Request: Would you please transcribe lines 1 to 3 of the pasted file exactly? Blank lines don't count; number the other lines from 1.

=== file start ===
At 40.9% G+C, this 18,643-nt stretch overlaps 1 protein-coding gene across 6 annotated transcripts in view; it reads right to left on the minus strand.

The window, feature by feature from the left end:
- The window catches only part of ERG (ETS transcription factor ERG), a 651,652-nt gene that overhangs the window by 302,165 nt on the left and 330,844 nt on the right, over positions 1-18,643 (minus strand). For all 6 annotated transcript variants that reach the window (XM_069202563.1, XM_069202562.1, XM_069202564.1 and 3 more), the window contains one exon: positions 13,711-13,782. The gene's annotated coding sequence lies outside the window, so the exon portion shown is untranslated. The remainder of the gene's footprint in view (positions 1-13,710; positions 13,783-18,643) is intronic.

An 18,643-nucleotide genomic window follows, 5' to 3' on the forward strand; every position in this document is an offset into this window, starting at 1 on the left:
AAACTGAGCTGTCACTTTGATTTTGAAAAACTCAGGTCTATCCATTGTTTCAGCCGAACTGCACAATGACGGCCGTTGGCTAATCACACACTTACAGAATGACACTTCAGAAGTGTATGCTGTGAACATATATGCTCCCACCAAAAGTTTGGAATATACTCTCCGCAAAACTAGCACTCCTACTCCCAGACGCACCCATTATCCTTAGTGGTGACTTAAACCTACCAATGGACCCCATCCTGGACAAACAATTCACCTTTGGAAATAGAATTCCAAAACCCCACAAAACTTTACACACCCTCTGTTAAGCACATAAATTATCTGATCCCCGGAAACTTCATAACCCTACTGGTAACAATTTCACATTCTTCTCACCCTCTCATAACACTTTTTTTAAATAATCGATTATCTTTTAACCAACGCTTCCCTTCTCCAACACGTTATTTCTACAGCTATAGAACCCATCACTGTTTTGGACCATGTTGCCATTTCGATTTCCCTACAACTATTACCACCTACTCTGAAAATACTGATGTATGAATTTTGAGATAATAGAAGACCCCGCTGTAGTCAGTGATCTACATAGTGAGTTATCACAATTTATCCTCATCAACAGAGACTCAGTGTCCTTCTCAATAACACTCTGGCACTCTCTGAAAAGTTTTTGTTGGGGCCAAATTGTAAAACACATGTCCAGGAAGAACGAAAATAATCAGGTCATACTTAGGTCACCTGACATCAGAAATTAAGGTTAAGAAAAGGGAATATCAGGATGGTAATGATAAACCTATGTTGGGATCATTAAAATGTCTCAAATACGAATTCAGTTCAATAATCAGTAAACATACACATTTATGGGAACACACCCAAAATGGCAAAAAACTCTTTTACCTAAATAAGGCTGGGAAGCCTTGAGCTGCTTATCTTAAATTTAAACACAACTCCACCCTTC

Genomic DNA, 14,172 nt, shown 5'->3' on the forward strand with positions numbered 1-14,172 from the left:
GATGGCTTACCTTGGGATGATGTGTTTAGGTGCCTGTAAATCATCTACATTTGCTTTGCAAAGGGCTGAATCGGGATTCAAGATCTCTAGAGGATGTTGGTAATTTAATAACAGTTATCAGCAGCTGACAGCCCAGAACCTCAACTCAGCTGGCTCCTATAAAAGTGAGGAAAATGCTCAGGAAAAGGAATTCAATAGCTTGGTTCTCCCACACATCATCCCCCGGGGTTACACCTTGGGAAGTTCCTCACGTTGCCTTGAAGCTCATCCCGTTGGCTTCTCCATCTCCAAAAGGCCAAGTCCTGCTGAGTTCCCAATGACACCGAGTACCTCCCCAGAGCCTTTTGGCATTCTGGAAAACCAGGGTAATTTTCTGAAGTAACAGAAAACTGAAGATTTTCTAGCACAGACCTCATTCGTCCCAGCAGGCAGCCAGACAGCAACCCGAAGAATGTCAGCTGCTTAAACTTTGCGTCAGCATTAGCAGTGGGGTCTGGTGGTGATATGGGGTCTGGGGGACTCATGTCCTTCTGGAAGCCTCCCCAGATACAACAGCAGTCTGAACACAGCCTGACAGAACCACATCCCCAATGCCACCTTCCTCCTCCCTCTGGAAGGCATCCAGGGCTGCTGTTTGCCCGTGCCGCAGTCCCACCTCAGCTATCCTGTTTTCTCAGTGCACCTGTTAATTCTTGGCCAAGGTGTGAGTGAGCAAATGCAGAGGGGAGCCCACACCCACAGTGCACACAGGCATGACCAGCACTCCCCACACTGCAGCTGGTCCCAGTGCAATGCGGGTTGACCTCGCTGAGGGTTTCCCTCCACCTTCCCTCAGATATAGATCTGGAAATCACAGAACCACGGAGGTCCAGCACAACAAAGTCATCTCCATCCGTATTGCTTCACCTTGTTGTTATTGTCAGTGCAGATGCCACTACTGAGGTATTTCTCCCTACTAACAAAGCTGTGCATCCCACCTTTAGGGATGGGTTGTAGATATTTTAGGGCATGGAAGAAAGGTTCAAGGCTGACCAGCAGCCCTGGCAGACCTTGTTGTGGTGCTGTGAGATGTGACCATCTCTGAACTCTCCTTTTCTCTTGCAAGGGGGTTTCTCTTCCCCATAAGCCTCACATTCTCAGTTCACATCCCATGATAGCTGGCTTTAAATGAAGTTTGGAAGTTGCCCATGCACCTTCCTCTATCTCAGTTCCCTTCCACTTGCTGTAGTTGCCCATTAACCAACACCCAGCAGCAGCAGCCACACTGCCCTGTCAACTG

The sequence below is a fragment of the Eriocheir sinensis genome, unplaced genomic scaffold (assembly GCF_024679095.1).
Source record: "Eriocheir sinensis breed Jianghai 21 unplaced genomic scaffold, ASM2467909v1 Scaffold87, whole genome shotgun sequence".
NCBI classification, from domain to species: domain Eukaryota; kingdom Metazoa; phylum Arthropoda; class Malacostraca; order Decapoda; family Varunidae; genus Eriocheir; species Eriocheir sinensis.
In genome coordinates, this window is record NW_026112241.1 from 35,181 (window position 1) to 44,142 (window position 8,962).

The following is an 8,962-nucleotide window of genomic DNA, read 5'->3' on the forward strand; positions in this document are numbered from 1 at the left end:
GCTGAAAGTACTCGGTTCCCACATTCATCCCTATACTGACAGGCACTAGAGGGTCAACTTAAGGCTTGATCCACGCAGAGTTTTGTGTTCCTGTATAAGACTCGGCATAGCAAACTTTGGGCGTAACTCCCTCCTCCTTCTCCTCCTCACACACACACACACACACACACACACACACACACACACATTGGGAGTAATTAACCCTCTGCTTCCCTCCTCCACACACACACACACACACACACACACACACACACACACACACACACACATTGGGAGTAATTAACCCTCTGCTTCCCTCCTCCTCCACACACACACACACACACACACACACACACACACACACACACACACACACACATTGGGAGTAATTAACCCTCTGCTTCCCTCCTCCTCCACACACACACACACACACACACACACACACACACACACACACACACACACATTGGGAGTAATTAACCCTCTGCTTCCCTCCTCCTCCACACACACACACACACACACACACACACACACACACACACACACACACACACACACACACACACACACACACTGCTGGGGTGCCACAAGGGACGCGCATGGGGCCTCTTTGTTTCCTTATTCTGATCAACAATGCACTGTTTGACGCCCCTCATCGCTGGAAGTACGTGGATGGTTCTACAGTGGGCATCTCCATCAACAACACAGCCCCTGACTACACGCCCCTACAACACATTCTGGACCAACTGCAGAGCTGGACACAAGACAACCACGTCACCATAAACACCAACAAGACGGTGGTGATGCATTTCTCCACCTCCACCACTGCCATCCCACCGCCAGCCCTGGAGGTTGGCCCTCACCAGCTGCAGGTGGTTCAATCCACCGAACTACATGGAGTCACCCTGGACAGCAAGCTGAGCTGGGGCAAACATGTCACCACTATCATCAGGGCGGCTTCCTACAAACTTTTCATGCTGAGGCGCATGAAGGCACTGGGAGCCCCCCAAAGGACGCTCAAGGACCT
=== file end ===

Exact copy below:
At 40.9% G+C, this 18,643-nt stretch overlaps 1 protein-coding gene across 6 annotated transcripts in view; it reads right to left on the minus strand.

The window, feature by feature from the left end:
- The window catches only part of ERG (ETS transcription factor ERG), a 651,652-nt gene that overhangs the window by 302,165 nt on the left and 330,844 nt on the right, over positions 1-18,643 (minus strand). For all 6 annotated transcript variants that reach the window (XM_069202563.1, XM_069202562.1, XM_069202564.1 and 3 more), the window contains one exon: positions 13,711-13,782. The gene's annotated coding sequence lies outside the window, so the exon portion shown is untranslated. The remainder of the gene's footprint in view (positions 1-13,710; positions 13,783-18,643) is intronic.